BY DR. BENJAMIN PRATT
We’ve touched a nerve! We’ve tickled a funny bone!
We’ve got readers marching up to their calendars and bravely declaring new holidays!
Just joining us? Here’s the original column last week that touched off this year-long effort to redraw the calendar. Why? Because caregivers often regard a new calendar as a dread reminder of looming stress.
Not these readers!
THE WEEKLY E-UPDATE
Kristin Coron, a mother of two from Virginia, has lots of friends involved in caregiving. Taming the calendar is crucial, Kristin says, sharing an idea from a friend who works full time, has three teen-aged children and balances the effects of a chronic disorder. “Each Sunday she composes an email that lists the week’s events, after-school commitments, celebrations and appointments. She sends it to her family. What a great way for everyone to know when they are needed—and when an extra-busy week means they should step up with extra help!”
Kristin shared a second calendar-taming tip: “Every head cook and bottle washer should implement this one—Monday night is Pizza delivery night!” Or, pick your own most-stressed evening. Kristin says her friend hit on this idea when Mondays became a traffic jam in the family calendar. This weekly holiday from the kitchen tamed the stress. Don’t like pizza? Make it Chinese night. Or, pick your own cuisine!
Winter weather tends to lock up our families and our spirits—so get outside as soon as possible! Try celebrating Snake Day, says the Rev. Judy Hall, who describes herself as “a deacon in the United Methodist Church, a pastoral counselor and presently the caregiver of my wonderful husband of 40 years.” Judy also lives in Virginia and says her own love of early spring walks converged years ago with a practice she heard about from a biologist in rural Virginia: Snake Day. He described it to Judy as the point, in early spring, when snakes feel it is warm enough to emerge and sun themselves. Judy says she has been enjoying such spiritually uplifting walks since her teen-age years. She says: “Part of that practice is beginning to see and grasp the signs of hope so extravagantly announced in the natural world by the coming of spring. It makes me think of Robert Frost’s Nothing Gold Can Stay.” The poem opens:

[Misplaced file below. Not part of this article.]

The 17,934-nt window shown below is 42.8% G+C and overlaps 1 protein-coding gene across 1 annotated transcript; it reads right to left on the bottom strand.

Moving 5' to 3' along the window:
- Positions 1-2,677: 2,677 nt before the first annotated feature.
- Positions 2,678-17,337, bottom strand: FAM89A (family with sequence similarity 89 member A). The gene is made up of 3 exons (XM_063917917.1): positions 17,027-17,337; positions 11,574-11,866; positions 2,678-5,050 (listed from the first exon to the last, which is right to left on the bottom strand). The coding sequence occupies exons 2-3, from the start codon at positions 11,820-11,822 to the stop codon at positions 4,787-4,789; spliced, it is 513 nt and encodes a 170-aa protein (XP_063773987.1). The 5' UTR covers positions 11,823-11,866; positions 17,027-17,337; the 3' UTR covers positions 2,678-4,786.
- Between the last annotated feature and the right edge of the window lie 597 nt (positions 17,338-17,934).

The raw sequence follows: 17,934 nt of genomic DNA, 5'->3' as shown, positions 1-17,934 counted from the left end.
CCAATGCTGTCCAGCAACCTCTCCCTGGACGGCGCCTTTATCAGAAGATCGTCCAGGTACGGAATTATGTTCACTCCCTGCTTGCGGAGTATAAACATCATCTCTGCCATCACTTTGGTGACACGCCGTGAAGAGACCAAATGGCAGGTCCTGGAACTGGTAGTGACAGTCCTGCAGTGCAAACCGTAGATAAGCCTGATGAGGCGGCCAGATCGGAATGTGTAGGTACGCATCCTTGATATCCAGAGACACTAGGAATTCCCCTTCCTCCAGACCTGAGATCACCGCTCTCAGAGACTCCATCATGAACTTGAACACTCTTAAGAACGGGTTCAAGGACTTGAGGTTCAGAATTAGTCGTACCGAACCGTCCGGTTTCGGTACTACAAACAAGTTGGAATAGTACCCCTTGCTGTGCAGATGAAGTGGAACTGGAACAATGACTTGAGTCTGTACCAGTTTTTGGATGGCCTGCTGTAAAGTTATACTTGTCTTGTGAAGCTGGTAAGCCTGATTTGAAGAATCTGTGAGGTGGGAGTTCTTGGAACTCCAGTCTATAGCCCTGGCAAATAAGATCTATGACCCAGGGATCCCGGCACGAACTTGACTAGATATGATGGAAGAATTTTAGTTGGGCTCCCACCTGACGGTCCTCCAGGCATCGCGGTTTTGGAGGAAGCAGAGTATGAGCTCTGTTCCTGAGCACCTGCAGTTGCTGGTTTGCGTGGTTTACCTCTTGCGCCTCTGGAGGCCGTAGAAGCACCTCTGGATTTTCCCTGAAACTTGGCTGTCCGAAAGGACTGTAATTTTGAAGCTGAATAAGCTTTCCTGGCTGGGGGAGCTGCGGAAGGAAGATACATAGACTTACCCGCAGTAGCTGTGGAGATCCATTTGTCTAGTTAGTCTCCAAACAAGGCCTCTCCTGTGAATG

Nature’s first green is gold,
Her hardest hue to hold.
Her early leaf’s a flower;
But only so an hour.
Cookies aren’t just for Christmas! Nor are family gatherings in the kitchen. Phyllis Smith, a retired teacher and now a caregiver from Texas, shared this idea for a new family holiday. She writes: “This has been one of the best ways that I have found to get myself out of the slump that sometimes comes with daily caregiving. I had not thought of it as a celebration but it really does take on a feeling of joy—especially as I see the joy that it brings to others. So, why not declare an occasional holiday for your family and friends. I do this about every six weeks. Many times I do it alone and it still reliably lifts my spirits. Of course, the best times are when my grand-children are with me. They love to help and then to take what we have made to the nursing home. We vary what we bake. Around holidays, I bake and decorate sugar cookies or a Texas sheet cake—because I know the nurses and their assistants love that! When my grandchildren are here, we usually do snickerdoodles, chocolate chip cookies, or brownies because that is what they like. Sometimes, I bake for the residents at the home and they like banana nut bread or other breads. Mix it up! Have fun. Declare it a Cookie-Baking Holiday!”
NOW: IT’S YOUR TURN
I’ll be back with more—but only if you chime in with your ideas to encourage more of this wise-and-wacky redrawing of the calendar. Add a comment via the link above—or email us at [email protected]. Just joining us? Once again: Here’s the original column last week that touched off this year-long effort to redraw the calendar.